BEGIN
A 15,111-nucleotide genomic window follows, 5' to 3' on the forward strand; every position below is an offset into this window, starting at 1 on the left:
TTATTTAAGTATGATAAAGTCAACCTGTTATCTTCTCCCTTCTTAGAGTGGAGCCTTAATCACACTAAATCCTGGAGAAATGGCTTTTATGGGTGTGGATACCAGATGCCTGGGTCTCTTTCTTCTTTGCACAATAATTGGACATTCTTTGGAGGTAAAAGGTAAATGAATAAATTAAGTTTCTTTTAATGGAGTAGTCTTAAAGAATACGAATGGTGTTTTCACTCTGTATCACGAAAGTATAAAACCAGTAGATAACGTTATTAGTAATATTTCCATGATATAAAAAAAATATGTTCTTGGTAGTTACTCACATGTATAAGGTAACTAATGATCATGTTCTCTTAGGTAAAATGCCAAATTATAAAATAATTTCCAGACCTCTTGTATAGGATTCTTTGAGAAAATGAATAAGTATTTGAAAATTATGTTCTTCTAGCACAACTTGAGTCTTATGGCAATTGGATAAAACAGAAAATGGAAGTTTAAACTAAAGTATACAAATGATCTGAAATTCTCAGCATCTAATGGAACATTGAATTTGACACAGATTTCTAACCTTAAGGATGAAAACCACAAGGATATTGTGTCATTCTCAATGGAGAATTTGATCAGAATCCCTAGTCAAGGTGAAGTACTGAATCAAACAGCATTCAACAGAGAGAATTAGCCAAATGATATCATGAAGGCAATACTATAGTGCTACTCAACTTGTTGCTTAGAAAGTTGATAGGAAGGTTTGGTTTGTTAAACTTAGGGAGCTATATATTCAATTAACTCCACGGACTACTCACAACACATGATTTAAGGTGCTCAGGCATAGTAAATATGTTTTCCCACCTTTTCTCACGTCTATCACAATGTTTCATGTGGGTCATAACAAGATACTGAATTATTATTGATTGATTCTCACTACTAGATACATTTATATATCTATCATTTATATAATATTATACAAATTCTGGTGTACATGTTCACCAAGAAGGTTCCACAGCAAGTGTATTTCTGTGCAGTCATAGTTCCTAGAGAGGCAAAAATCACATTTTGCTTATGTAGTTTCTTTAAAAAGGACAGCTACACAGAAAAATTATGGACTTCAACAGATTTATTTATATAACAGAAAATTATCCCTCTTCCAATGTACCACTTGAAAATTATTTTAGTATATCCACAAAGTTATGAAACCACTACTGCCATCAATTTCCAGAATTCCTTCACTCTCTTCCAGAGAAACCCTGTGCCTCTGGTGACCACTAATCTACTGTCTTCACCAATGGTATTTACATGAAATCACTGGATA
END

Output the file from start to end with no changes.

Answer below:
A 15,111-nucleotide genomic window follows, 5' to 3' on the forward strand; every position below is an offset into this window, starting at 1 on the left:
TTATTTAAGTATGATAAAGTCAACCTGTTATCTTCTCCCTTCTTAGAGTGGAGCCTTAATCACACTAAATCCTGGAGAAATGGCTTTTATGGGTGTGGATACCAGATGCCTGGGTCTCTTTCTTCTTTGCACAATAATTGGACATTCTTTGGAGGTAAAAGGTAAATGAATAAATTAAGTTTCTTTTAATGGAGTAGTCTTAAAGAATACGAATGGTGTTTTCACTCTGTATCACGAAAGTATAAAACCAGTAGATAACGTTATTAGTAATATTTCCATGATATAAAAAAAATATGTTCTTGGTAGTTACTCACATGTATAAGGTAACTAATGATCATGTTCTCTTAGGTAAAATGCCAAATTATAAAATAATTTCCAGACCTCTTGTATAGGATTCTTTGAGAAAATGAATAAGTATTTGAAAATTATGTTCTTCTAGCACAACTTGAGTCTTATGGCAATTGGATAAAACAGAAAATGGAAGTTTAAACTAAAGTATACAAATGATCTGAAATTCTCAGCATCTAATGGAACATTGAATTTGACACAGATTTCTAACCTTAAGGATGAAAACCACAAGGATATTGTGTCATTCTCAATGGAGAATTTGATCAGAATCCCTAGTCAAGGTGAAGTACTGAATCAAACAGCATTCAACAGAGAGAATTAGCCAAATGATATCATGAAGGCAATACTATAGTGCTACTCAACTTGTTGCTTAGAAAGTTGATAGGAAGGTTTGGTTTGTTAAACTTAGGGAGCTATATATTCAATTAACTCCACGGACTACTCACAACACATGATTTAAGGTGCTCAGGCATAGTAAATATGTTTTCCCACCTTTTCTCACGTCTATCACAATGTTTCATGTGGGTCATAACAAGATACTGAATTATTATTGATTGATTCTCACTACTAGATACATTTATATATCTATCATTTATATAATATTATACAAATTCTGGTGTACATGTTCACCAAGAAGGTTCCACAGCAAGTGTATTTCTGTGCAGTCATAGTTCCTAGAGAGGCAAAAATCACATTTTGCTTATGTAGTTTCTTTAAAAAGGACAGCTACACAGAAAAATTATGGACTTCAACAGATTTATTTATATAACAGAAAATTATCCCTCTTCCAATGTACCACTTGAAAATTATTTTAGTATATCCACAAAGTTATGAAACCACTACTGCCATCAATTTCCAGAATTCCTTCACTCTCTTCCAGAGAAACCCTGTGCCTCTGGTGACCACTAATCTACTGTCTTCACCAATGGTATTTACATGAAATCACTGGATA